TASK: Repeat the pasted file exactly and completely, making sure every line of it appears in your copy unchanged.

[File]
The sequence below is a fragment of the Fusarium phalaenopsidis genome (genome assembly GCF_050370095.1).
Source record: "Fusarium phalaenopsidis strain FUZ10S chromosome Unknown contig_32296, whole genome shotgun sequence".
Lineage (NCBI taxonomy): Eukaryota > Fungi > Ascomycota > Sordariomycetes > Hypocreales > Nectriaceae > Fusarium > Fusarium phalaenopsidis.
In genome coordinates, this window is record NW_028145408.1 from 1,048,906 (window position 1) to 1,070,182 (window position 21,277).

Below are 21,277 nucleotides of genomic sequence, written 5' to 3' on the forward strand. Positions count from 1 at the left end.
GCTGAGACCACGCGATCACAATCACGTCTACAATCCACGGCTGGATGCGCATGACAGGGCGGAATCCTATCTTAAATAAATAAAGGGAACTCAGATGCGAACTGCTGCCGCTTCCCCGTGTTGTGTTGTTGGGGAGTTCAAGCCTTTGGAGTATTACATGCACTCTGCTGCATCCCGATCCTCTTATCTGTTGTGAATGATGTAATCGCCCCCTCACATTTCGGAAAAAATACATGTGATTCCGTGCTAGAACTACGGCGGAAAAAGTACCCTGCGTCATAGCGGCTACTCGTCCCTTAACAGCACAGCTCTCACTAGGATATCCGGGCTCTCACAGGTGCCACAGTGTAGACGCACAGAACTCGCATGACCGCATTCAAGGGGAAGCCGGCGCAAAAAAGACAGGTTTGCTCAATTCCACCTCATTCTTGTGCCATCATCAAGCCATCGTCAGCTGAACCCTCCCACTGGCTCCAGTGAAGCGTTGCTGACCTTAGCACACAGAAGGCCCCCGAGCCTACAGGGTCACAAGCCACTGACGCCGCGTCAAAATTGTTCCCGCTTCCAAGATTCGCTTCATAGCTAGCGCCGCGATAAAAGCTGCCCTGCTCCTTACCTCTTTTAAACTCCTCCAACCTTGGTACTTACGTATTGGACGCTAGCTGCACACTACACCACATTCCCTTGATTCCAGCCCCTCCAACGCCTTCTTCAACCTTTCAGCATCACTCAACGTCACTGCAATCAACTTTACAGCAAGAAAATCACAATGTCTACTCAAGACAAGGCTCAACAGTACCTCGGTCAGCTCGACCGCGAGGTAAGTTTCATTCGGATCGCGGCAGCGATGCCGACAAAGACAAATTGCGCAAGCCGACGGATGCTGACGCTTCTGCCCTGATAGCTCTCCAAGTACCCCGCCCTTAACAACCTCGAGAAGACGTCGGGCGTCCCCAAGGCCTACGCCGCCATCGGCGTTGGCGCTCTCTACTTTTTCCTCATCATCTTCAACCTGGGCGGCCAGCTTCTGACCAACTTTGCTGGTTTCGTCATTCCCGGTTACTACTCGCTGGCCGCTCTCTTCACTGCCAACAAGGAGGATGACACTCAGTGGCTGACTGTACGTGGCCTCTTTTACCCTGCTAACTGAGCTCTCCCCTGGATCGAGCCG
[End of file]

The sequence below is a fragment of the Fusarium phalaenopsidis genome (genome assembly GCF_050370095.1).
Source record: "Fusarium phalaenopsidis strain FUZ10S chromosome Unknown contig_32296, whole genome shotgun sequence".
Lineage (NCBI taxonomy): Eukaryota > Fungi > Ascomycota > Sordariomycetes > Hypocreales > Nectriaceae > Fusarium > Fusarium phalaenopsidis.
In genome coordinates, this window is record NW_028145408.1 from 1,048,906 (window position 1) to 1,070,182 (window position 21,277).

Below are 21,277 nucleotides of genomic sequence, written 5' to 3' on the forward strand. Positions count from 1 at the left end.
GCTGAGACCACGCGATCACAATCACGTCTACAATCCACGGCTGGATGCGCATGACAGGGCGGAATCCTATCTTAAATAAATAAAGGGAACTCAGATGCGAACTGCTGCCGCTTCCCCGTGTTGTGTTGTTGGGGAGTTCAAGCCTTTGGAGTATTACATGCACTCTGCTGCATCCCGATCCTCTTATCTGTTGTGAATGATGTAATCGCCCCCTCACATTTCGGAAAAAATACATGTGATTCCGTGCTAGAACTACGGCGGAAAAAGTACCCTGCGTCATAGCGGCTACTCGTCCCTTAACAGCACAGCTCTCACTAGGATATCCGGGCTCTCACAGGTGCCACAGTGTAGACGCACAGAACTCGCATGACCGCATTCAAGGGGAAGCCGGCGCAAAAAAGACAGGTTTGCTCAATTCCACCTCATTCTTGTGCCATCATCAAGCCATCGTCAGCTGAACCCTCCCACTGGCTCCAGTGAAGCGTTGCTGACCTTAGCACACAGAAGGCCCCCGAGCCTACAGGGTCACAAGCCACTGACGCCGCGTCAAAATTGTTCCCGCTTCCAAGATTCGCTTCATAGCTAGCGCCGCGATAAAAGCTGCCCTGCTCCTTACCTCTTTTAAACTCCTCCAACCTTGGTACTTACGTATTGGACGCTAGCTGCACACTACACCACATTCCCTTGATTCCAGCCCCTCCAACGCCTTCTTCAACCTTTCAGCATCACTCAACGTCACTGCAATCAACTTTACAGCAAGAAAATCACAATGTCTACTCAAGACAAGGCTCAACAGTACCTCGGTCAGCTCGACCGCGAGGTAAGTTTCATTCGGATCGCGGCAGCGATGCCGACAAAGACAAATTGCGCAAGCCGACGGATGCTGACGCTTCTGCCCTGATAGCTCTCCAAGTACCCCGCCCTTAACAACCTCGAGAAGACGTCGGGCGTCCCCAAGGCCTACGCCGCCATCGGCGTTGGCGCTCTCTACTTTTTCCTCATCATCTTCAACCTGGGCGGCCAGCTTCTGACCAACTTTGCTGGTTTCGTCATTCCCGGTTACTACTCGCTGGCCGCTCTCTTCACTGCCAACAAGGAGGATGACACTCAGTGGCTGACTGTACGTGGCCTCTTTTACCCTGCTAACTGAGCTCTCCCCTGGATCGAGCCG